Mailed butterflyfish [Chaetodon reticulatus]

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The mailed butterflyfish (Chaetodon reticulatus) is a species of butterflyfish found at depths of from 1 to 30 metres (3.3 to 98 ft) on reefs in the central and western Pacific Ocean. It grows to a length of 18 centimetres (7.1 in) TL and can be found in the aquarium trade. It is also of minor importance to local commercial fisheries.

 Pictures: Cook Islands by Sami Salmenkivi

Four-spotted Butterflyfish [Chaetodon quadrimaculatus]

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The Four-spotted Butterflyfish or fourspot butterflyfish, Chaetodon quadrimaculatus is a species of butterflyfish (family Chaetodontidae) found in the Pacific Ocean from the Ryukyus, Ogasawara (Bonin) Islands and Taiwan to the Hawaiian, Marquesan, and Pitcairn islands, south to the Samoan and Austral Islands and the Marianas and Marshall Islands in Micronesia. It is a quite distinct species, but most closely related to the Speckled Butterflyfish (C. citrinellus). Together they are basal in the subgenus Exornator, and might be intermediate between the core group of this subgenus and the species of the Rhombochaetodon (or Roaops) lineage. If that is correct, the latter would require to be merged into Exornator. If the genus Chaetodon is split up, Exornator might become a subgenus of Lepidochaetodon.

 Pictures: Cook Islands by Sami Salmenkivi

Striped Large-eye Bream [Gnathodentex aureolineatus]

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Striped Large-eye Bream, Gnathodentex aureolineatus. Easily recognized from a yellow blotch on the back. Inhabits subtidal reef flats, lagoons, and seaward reefs. May be solitary or in groups. Sometimes forms aggregations of about a hundred or more individuals. Feeds at night on benthic invertebrates like crabs and gastropods, occasionally on small fish. Indo-Pacific: East Africa to the Tuamoto Islands (excluding the Hawaiian Islands), north to Japan, south to Australia. Recently reported from Norfolk Island. Wikipedia doesn’t have an article on this fish.

 Pictures: Cook Islands by Sami Salmenkivi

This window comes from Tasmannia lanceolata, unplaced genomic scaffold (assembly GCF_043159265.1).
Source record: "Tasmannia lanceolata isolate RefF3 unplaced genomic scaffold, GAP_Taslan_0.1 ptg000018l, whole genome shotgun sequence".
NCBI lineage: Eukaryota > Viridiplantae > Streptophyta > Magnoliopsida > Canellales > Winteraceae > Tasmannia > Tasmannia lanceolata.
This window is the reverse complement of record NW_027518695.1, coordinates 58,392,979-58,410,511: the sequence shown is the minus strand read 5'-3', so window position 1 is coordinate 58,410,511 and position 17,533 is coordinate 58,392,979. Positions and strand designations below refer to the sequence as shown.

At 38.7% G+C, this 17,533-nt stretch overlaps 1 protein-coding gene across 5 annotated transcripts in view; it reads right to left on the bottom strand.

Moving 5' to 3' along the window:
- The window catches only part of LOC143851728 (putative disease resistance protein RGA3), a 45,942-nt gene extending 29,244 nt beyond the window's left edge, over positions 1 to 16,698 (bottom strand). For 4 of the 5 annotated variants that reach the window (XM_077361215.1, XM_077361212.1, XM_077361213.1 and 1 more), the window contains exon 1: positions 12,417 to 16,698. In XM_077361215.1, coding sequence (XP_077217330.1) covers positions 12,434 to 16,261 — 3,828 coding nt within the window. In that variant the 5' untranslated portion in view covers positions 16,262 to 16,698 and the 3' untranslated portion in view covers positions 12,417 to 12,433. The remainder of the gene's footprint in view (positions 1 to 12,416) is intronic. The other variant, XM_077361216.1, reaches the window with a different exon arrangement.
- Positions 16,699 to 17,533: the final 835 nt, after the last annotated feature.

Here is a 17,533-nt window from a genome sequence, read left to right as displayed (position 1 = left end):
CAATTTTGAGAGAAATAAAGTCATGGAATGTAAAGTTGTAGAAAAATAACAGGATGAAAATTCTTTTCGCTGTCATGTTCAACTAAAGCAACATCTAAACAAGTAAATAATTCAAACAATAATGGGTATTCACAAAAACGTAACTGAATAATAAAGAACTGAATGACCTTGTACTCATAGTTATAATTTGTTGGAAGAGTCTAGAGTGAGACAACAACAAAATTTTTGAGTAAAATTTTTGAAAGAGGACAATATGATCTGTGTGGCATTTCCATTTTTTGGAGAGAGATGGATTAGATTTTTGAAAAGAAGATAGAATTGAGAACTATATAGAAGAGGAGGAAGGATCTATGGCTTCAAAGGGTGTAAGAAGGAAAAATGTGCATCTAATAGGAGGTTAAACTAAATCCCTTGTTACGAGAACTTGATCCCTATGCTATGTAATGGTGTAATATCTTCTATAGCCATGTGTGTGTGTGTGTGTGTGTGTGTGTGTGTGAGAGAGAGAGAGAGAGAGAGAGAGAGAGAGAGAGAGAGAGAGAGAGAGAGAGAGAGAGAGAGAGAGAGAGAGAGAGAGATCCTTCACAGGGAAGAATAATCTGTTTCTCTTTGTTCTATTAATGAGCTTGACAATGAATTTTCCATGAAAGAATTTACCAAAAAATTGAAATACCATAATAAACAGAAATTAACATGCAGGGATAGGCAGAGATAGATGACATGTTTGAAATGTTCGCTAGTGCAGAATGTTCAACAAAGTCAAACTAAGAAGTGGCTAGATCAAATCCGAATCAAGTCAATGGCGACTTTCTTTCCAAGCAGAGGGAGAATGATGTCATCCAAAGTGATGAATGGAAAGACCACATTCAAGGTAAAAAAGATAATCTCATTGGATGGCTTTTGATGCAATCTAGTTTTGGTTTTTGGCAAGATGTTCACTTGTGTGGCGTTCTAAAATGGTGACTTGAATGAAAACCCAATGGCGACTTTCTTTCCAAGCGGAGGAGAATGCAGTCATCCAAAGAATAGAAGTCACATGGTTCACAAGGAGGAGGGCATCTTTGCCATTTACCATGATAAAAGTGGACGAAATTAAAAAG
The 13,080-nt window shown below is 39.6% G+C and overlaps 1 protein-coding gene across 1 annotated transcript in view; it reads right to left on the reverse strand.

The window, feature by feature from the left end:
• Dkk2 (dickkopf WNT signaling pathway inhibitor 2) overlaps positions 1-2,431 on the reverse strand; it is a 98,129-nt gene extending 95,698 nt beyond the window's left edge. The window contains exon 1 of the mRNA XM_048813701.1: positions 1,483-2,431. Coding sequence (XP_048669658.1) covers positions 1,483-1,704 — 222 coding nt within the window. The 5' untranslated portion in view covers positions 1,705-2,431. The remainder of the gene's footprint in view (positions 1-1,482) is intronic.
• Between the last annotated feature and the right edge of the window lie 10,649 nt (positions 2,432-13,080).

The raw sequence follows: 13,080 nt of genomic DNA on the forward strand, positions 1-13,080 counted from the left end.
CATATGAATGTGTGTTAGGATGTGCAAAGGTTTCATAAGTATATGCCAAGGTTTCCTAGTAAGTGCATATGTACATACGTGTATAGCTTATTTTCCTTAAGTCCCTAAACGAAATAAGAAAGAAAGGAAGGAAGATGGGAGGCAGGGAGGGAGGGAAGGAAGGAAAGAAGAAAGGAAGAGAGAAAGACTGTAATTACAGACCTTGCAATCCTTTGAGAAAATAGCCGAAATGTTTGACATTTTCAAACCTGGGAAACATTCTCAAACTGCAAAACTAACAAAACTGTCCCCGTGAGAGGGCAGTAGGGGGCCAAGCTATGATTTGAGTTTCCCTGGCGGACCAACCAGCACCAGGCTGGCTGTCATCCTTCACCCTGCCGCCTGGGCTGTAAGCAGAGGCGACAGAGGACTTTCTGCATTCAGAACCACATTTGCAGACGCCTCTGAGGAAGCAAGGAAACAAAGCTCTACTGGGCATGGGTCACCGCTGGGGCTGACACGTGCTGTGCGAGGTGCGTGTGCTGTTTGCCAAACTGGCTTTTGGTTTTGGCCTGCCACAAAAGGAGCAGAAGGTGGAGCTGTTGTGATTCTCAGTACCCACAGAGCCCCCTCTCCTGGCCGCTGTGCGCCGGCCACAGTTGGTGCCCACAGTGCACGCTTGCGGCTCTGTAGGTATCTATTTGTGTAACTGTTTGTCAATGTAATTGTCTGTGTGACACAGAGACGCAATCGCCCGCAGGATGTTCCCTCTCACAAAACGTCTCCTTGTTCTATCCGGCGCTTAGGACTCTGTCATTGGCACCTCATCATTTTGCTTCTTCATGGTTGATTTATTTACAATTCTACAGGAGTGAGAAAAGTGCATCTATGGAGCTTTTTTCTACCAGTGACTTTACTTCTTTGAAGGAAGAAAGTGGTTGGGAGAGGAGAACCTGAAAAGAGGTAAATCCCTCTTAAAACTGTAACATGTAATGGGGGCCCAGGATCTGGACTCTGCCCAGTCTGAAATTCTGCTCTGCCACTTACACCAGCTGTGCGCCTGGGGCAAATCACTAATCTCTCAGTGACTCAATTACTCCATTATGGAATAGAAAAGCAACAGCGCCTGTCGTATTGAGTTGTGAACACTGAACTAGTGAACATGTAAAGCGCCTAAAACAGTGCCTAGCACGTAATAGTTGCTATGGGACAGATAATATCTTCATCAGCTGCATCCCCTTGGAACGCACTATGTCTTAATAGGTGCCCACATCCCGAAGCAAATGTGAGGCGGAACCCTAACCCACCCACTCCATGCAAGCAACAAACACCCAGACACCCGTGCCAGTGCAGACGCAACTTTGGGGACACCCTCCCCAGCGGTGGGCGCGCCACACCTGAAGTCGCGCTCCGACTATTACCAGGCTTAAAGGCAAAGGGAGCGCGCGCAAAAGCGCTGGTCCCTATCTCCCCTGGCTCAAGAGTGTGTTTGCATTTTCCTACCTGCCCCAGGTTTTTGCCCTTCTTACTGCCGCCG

Common Seahorse [Hippocampus Taeniopterus or Hippocampus Kuda]

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Sea horse

Female Common Seahorses are usually yellow with a few large dark spots. Males are grey to brown with striations on the head and fine dark spots on the trunk. The Common Seahorse is listed in many references as H. kuda. Hippocampus kuda, also known as the common seahorse, estuary seahorse, or yellow seahorse is a member of the family Syngnathidae (seahorses and pipefishes) of the order Syngnathiformes. The common sea horse is a small, equine-like fish, with extraordinary breeding methods.[3] Greeks and Romans believed the seahorse was an attribute of the sea god Poseidon/Neptune, and the seahorse was considered a symbol of strength and power. Europeans believed that the seahorse carried the souls of deceased sailors to the underworld – giving them safe passage and protection until they met their soul’s destination. The common seahorse is considered a vulnerable species.

The common seahorse can be found in a variety of habitats in the shallow coastal waters of the Indo-Pacific, including coral reefs, muddy slopes, and shallow estuaries.The common seahorse has been observed to use its prehensile tail to anchor itself to coral branches or floating sargassum in the wild.

 Pictures: Sulawesi, Indonesia by Sami Salmenkivi

Bigeye Yellow Snapper [Lutjanus lutjanus]

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bream

The Bigeye snapper or Bigeye Yellow Snapper, Lutjanus lutjanus, is a snapper in the family Lutjanidae found in the Indian Ocean and tropical western Pacific Ocean at depths of up to 96 m.

Its color is silver white with a yellow stripe from the eye to base of caudal fin. The fins are yellow. It reaches a maximum length of 35 cm.

The bigeye snapper is a highly prized, commercially trawled fish and generally fetches a high price in the marketplace.

 Pictures: Papua, Indonesia by Sami Salmenkivi

Blue and Yellow Fusilier [Caesio teres]

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Blue and Yellow Fusilie, Caesio teres. Tail fin and peduncle, and body above a diagonal from just anterior to origin of dorsal fin to ventral origin of caudal peduncle bright yellow (except in large ones in western Pacific, yellow does not extend as far as anteriorly); rest of upper 2/3 of body bright blue; lower third silvery white. Indonesian populations have yellow from origin of dorsal and most of the back to below lateral line over the posterior part and tail. Indo-West Pacific: East Africa to the Line Islands.

 Pictures: Komodo, Indonesia by Sami Salmenkivi